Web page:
Hear no Evil?

The effect of earplugs during the night on the onset of delirium and sleep perception: a randomized controlled trial in intensive care patients

Van Rompaey et al. Critical Care 2012, 16:R73. (full text available)



This study hypothesised that a reduction of sound during the night using earplugs could be beneficial in the prevention of intensive care delirium. Two research questions were formulated. First, does the use of earplugs during the night reduce the onset of delirium or confusion in the ICU? Second, does the use of earplugs during the night improve the quality of sleep in the ICU?

Study design

  • Randomised controlled trial comparing the effect of earplugs during the night on the onset of delirium and sleep perception
  •  In to ICU of Antwerp University Hospital, Belgium
  •  Focus of study was the early onset of delirium



  • Data collection took place from 21 November 2008 until 1 April 2009 and from 1 November 2009 until 1 April 2010.
  • Inclusion criteria: All adults more than 18 years old; Expected length of ICU stay of more than 24 hours; Dutch or English speaking; Scored minimum GCS 10/15
  • Exclusion criteria: Known hearing impairment; Dementia; Confusion/delirium on admission; On sedation

Intervention & Control

  • 69 adult ICU patients sleeping with earplugs during the night (intervention group) compared to 67 adult ICU patients sleeping without earplugs during the night (control group)
  • Delirium was assessed using the validated NEECHAM scale
  • Sleep perception was reported by the patient in response to five questions
  • Patients were observed during a maximum of 5 nights


  • The primary outcome was to lower the prevalence of delirium in the study group compared to the control group
  • The second primary outcome in this study was sleep perception in intensive care patients using or not using ear- plugs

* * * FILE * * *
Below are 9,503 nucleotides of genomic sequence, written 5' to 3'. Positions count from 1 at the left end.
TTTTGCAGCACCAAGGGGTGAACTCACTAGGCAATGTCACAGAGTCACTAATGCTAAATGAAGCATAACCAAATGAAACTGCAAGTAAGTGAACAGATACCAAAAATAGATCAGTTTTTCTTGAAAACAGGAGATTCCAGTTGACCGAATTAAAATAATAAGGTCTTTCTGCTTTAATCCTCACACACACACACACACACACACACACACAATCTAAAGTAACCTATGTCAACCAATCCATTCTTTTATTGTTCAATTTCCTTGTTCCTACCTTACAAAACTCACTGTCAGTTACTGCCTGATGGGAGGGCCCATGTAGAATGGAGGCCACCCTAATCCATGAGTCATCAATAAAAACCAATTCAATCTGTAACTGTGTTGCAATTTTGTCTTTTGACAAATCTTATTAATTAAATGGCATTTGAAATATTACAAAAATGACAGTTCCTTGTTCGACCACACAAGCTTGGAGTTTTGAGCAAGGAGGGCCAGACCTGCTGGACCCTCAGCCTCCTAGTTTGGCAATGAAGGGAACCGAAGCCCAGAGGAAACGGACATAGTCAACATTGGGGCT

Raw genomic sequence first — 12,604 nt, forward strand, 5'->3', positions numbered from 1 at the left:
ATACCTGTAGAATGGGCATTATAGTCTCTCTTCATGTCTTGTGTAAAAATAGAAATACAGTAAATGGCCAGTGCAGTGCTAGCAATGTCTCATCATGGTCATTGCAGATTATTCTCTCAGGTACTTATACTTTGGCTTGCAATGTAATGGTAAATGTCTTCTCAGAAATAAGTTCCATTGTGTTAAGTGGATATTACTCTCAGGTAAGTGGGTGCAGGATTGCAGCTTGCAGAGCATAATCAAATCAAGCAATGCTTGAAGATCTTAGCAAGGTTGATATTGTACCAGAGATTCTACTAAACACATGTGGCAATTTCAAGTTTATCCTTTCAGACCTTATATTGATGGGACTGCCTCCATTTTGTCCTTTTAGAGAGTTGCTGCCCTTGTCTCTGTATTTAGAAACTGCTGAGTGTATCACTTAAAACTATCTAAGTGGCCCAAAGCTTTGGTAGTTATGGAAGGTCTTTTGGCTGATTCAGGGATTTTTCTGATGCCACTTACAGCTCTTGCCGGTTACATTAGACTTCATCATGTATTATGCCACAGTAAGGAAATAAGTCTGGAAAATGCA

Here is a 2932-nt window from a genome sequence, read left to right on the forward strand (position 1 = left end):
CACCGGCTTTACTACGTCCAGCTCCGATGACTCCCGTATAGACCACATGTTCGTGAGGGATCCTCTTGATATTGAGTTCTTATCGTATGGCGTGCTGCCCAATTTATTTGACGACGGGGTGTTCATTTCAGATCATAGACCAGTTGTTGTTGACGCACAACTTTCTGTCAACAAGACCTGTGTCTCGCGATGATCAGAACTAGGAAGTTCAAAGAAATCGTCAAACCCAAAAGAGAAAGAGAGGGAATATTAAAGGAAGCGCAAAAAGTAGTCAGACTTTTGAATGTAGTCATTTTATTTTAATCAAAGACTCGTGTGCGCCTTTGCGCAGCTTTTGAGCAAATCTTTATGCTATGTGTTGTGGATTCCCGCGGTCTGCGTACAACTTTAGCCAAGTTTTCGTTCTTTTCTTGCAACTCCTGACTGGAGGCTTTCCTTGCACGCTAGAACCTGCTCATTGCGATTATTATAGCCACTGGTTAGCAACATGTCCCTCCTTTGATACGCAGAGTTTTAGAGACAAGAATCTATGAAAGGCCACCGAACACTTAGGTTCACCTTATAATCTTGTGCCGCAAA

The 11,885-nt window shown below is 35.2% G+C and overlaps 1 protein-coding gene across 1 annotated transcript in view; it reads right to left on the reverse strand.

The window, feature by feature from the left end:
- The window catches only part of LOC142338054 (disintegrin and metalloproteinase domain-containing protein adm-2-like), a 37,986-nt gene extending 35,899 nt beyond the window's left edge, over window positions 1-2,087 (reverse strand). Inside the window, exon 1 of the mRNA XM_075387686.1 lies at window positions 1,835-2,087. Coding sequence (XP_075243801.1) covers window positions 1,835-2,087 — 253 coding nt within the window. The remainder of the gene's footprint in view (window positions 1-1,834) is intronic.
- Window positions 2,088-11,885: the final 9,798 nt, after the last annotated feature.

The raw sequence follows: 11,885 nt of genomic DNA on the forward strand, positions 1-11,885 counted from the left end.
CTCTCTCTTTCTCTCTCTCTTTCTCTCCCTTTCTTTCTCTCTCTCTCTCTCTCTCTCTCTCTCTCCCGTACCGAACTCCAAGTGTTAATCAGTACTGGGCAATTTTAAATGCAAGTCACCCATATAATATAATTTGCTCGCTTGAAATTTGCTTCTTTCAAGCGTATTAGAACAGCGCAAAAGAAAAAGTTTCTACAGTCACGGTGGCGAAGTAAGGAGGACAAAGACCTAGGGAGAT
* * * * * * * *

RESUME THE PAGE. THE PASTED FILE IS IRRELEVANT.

• Researchers screened all intensive care patients on daily basis
  • Then independent nurse assign group 1:1 ratio, using a list generated by computer program
  • Researchers blinded during data collection


  • Use of earplugs during the night lowered the incidence of confusion in the study group
  • 60% of control group showed cognitive disturbances against only 35% in the study group
  • A vast improvement was shown by a Hazard Ratio of 0.47 (95% confidence interval 0.27 to 0.82
    • Patient sleeping with earplugs developed confusion later than patients sleeping without earplugs
    • After the first night in ICU, patients sleeping with earplugs reported a better sleeping perception


  • This RCT included a specific population in their ICU- may not be applicable to all settings
  • Findings focused on the first 24 hours
  • Many patients stayed only one night in ICU
  • Being delirious made it impossible for patient to report on sleep perception (subjective measure)


  • Earplugs maybe a useful instrument in the prevention of confusion or delirium and earplugs are cheap
  • The beneficial effects seem to be strongest within 48 hours after admission
  • Study pointed at a relation between environmental sound, sleep and delirium – needs further research


Subhadra Balakrishnan



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